[Hong Kong Spotlight] Reply from the Department of Justice

On 9th October 2020, Michael Wong Kin Bong, Senior Assistant Director of Public Prosecutions (Office of Director of Public Prosecutions) replied to WDA’s letter dated 4th September, on behalf of the Department of Justice (DoJ).

The main points are as follows.

  • DoJ acknowledged the public’s concerns on the case. Whenever DoJ considers prosecutions on every case, including this case, prosecutors must make objective and professional analysis based on the presented evidence and suitable legislation, and follow Prosecution Code (The Code). Unless there is adequate evidence which can be accepted by the courts, demonstrating a reasonable prospect of conviction and serving the public interest, prosecutors shall not start the prosecution.
  • Section 5 of the Code clearly states considerations and tests prosecutors should take when they make decisions.

5.4 There must be legally sufficient evidence to support a prosecution; that is, evidence that is admissible and reliable and, together with any reasonable inferences able to be drawn from it, likely to prove the offence.

5.5 The test is whether the evidence demonstrates a reasonable prospect of conviction. To satisfy that test, a prosecutor must make prospective judgements about matters such as:

  1. the evidence available;
  2. any challenge that may be made to the admissibility and/or reliability of the evidence;
  3. the availability, competence and credibility of witnesses, and their likely assessment by the court;
  4. any contrary evidence that may reasonably be anticipated;
  5. likely defences to be raised;
  6. the way in which a reasonable tribunal of fact, properly instructed as to the law, will be likely to act on all of the evidence and arguments in the case.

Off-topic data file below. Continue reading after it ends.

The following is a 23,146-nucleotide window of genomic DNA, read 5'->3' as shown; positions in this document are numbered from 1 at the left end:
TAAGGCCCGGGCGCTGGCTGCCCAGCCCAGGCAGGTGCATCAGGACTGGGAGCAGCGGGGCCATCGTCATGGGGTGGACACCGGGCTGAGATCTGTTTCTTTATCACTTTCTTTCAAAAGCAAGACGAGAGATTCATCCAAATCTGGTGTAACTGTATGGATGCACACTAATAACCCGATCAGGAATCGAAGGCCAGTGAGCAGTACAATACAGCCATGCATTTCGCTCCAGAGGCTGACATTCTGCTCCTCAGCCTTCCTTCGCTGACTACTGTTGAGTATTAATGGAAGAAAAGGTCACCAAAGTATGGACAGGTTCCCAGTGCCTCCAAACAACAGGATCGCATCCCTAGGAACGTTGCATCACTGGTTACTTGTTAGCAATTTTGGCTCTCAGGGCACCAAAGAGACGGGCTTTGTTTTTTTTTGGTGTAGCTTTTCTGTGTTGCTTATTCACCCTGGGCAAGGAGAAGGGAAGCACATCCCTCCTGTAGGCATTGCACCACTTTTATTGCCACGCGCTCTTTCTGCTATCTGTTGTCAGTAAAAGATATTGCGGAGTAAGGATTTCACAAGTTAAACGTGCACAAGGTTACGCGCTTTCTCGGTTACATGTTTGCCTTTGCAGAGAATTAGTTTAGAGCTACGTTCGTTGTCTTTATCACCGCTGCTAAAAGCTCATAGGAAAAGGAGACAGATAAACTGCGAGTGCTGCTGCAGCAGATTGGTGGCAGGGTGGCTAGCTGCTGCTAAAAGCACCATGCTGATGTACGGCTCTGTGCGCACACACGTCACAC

5.6 A prosecutor will need to consider in relation to witnesses: the reliability of memory; any suggestion of exaggeration; any association with the accused (favourable or unfavourable); any motive not to tell the whole truth; availability; psychological or other personal characteristics (including in the case of a child or incapacitated witness); vulnerability to attack by the defence.

5.7 The public interest is not served by proceeding with cases that do not satisfy this test. The resources required to prosecute must be responsibly applied only to proceedings that will be fair and that are likely to be effective.

  • When DoJ examined and considered relevant evidence of this case, it was believed that all evidence failed to support a reasonable prospect of conviction. Thus, DoJ decided not to start any prosecution. If law enforcement agencies have grounds, such as finding new evidence, to seek legal advice, DoJ will follow up.

Last week, three cases of animal cruelty were reported in three days. On 14th October, an old man was arrested in Yuen Long for ripping out organs from a dog carcass for consumption. On 16th October, a puppy was abandoned in a rubbish bin with signs of abuse. Meanwhile, a pigeon was tortured in Tsing Yi. The police received 150 reports of animal abuse in the first half of this year, of which DoJ only made prosecutions on 5 cases. Hong Kong is a metropolitan city, but its animal welfare standard is as underdeveloped as a third-world country. 

WDA is disappointed with DoJ’s response. Given the solid evidence, it is difficult to understand DoJ’s claim that ‘all evidence failed to support a reasonable prospect of conviction’. WDA firmly believes that it is time to amend the current regulations and set up an all-rounded animal protection law, so as to prevent such tragedies from happening again.